For these reasons I agreed in 1979 to offer a seminar called "Remarkable City: New Haven in the Nineteenth Century." But there were other compelling reasons as well, chief among them being the fact that the State of Connecticut required a course on state or local history to be taught in the schools. My hope was that we could use New Haven as a way to teach urban history and further, to focus on the major local changes that had occurred while we were in the process of becoming an industrial nation. I also wanted to focus on the resulting art and material culture that came out of American industrialization. Such an approach would also allow us to focus on the history of labor as well as on the elite, and that, in turn, inevitably meant studying immigrant and minority history. While we did not realize all of our plans in the seminar, a number of new courses on local history did emerge, a great deal of fresh research was done, and I, for one, made a series of discoveries about local and urban history in the abstract and about Connecticut and New Haven in particular that genuinely surprised us all.
My first discovery was that one cannot live in New England without acknowledging first the colonial period. But what struck me most about New Haven's founding was the nature of its settlers. Economically they were the very opposite of the Pilgrims at Plymouth. The latter spent years in poverty and in getting out of debt to their English sponsors. In stark contrast we have the statement in Reverend Benjamin Trumbull's 1818 edition of the History of Connecticut that "the New Haven Adventurers were the most opulent company which came into New England, and they designed a capital colony." New Haven was not a rural frontier settlement but a mercantile center and religious haven founded by urban types. Thus New Haven is one of the most persistent urban centers in American history and deserves to be a major case study of urban life in America over the three-and-a-half centuries of its existence.
During our study of New Haven teachers used the students themselves to do research, to compile family and neighborhood histories, to build a nineteenth-century oyster boat, to study architecture and to interview older New Haven citizens. Benjamin A. Gorman fashioned an excellent teaching unit entitled "Discover Eli Whitney" from the materials on the inventor and his career, while Valerie Ann Polino found that she could create a unit called "New Haven and the Nation, 1865-1900," in which the relation of industrialization to labor, immigration and reform history was traced. She recorded the impact of ethnic labor on New Haven by following the names of those arrested by the police department in the years 1865-1900. At first Irishmen were arrested for many violations, but when the city's police force slowly became Irish, those arrested tended to have Italian names. By 1900 28 percent of New Haven's 108,000 population was foreign-born. That included 10,000 Irish, 6,000 Germans and Swedes, 5,000 Italians, 3,000 Russian Jews, and 2,000 English and Scots. Thus the local story of New Haven labor becomes a paradigm for the immigration history of the United States in the years between 1865 and 1900.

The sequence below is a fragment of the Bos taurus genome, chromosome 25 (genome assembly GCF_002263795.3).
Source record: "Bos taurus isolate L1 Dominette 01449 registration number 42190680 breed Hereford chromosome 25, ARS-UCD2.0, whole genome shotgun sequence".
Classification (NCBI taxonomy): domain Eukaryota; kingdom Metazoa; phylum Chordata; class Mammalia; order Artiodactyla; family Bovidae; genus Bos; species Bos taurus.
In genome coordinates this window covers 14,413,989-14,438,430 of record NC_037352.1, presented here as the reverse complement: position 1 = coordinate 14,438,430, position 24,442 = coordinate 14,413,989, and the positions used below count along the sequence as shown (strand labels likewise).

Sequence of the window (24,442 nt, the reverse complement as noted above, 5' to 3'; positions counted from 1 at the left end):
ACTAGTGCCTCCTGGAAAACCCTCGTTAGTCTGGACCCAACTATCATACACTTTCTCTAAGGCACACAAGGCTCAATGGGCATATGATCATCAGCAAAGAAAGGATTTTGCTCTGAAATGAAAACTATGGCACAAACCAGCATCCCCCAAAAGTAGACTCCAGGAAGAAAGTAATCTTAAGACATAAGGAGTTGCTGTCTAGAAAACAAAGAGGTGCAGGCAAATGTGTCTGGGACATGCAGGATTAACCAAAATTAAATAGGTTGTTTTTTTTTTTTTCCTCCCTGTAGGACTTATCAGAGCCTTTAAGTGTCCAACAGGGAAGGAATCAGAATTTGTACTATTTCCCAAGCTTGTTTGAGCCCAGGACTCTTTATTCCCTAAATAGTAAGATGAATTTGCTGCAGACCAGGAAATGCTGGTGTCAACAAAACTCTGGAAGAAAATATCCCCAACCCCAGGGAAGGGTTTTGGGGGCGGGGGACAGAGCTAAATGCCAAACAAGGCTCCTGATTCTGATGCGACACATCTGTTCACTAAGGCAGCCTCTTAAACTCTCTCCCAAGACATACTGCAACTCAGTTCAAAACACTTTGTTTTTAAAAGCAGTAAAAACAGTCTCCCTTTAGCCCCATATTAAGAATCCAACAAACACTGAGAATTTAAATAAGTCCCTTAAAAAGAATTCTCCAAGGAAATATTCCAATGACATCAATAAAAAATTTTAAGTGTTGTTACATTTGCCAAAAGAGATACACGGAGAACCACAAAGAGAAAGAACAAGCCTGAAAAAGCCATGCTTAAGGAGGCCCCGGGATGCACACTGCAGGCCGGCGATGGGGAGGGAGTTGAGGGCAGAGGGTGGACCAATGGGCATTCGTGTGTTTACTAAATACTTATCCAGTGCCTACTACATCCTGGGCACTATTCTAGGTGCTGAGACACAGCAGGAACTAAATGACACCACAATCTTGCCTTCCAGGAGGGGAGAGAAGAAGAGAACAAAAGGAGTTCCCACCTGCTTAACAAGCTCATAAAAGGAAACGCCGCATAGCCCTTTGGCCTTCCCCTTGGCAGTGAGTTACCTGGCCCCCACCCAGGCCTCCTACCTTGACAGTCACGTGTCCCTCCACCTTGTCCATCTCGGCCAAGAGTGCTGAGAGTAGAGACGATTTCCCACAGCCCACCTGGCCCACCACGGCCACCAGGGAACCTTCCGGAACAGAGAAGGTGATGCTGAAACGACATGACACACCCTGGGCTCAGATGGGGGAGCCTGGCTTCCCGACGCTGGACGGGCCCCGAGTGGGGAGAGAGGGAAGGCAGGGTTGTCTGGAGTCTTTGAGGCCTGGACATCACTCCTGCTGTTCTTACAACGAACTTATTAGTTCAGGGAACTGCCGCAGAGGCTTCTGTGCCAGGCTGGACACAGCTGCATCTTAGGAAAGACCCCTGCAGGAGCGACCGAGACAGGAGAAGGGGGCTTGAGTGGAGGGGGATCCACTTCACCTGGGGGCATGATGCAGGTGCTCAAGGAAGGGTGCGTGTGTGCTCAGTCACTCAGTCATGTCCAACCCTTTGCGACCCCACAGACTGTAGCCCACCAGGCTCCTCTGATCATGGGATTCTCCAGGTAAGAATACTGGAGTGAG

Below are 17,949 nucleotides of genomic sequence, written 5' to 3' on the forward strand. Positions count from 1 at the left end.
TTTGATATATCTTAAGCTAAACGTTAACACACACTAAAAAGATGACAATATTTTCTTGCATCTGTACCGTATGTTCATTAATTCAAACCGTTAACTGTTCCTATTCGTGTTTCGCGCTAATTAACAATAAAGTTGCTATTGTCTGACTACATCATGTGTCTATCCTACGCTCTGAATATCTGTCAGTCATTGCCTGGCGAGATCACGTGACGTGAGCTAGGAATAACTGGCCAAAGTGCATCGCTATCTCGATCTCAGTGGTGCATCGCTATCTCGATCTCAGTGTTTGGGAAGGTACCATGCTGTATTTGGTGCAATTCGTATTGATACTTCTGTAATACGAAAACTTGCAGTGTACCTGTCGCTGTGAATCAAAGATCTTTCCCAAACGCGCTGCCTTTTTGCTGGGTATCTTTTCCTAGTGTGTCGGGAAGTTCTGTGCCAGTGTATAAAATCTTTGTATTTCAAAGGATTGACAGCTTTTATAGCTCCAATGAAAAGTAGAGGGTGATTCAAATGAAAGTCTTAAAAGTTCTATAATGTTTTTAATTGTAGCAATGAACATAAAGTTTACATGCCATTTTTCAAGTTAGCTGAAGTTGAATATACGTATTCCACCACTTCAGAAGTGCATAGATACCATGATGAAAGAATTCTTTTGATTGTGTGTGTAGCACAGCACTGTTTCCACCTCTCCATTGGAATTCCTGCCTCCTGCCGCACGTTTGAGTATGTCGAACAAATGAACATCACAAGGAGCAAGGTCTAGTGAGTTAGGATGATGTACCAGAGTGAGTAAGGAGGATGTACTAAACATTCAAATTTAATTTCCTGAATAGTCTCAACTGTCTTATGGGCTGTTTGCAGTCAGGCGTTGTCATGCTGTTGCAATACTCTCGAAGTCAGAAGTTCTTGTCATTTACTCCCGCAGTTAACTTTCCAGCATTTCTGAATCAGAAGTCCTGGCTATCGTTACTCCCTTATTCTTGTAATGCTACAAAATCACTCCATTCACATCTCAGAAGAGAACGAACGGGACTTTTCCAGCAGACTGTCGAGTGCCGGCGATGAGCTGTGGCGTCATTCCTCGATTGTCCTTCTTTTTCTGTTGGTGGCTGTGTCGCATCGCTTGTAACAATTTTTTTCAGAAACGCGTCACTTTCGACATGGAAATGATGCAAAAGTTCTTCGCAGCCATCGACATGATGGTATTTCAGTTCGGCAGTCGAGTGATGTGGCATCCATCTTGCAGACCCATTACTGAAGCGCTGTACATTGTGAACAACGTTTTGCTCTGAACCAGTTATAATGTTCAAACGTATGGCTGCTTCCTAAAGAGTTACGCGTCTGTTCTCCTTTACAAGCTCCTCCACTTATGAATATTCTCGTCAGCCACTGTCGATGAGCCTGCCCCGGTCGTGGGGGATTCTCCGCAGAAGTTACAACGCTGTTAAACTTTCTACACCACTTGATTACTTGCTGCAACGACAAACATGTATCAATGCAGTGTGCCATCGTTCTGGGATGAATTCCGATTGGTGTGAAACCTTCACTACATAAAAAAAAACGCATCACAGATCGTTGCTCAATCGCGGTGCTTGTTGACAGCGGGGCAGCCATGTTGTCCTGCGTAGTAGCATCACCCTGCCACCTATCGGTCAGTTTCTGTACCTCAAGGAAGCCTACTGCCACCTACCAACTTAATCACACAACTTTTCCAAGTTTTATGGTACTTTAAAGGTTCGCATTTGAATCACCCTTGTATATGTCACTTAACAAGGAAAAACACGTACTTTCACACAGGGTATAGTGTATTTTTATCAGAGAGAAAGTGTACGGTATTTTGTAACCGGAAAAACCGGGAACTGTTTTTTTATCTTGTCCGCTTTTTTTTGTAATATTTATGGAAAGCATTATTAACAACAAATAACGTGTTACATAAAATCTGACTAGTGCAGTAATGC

Let us go back for a moment to look at themes. New Haven citizens created or developed an extraordinary number of things that had shaped modern life: first, transportation systems, whether they were coastal and Caribbean trade shipping, canals, toll roads, or railroads. Then they dealt with what you might call support services such as road surfaces, oil, rubber, carriages, wagons, steam engines, the telegraph and the telephone, and interchangeable parts. It seems no mere accident that Eli Whitney coming from such a crafts-man's paradise would invent and sell gins to Southern planters who in turn used their profits to buy New Haven carriages and clocks, or even that Southerners interested in such items came to New Haven to buy them and then decided it was a great place to vacation. Nor should it seem accidental that New Haven's first black population was West Indianbecause of the shipping trade.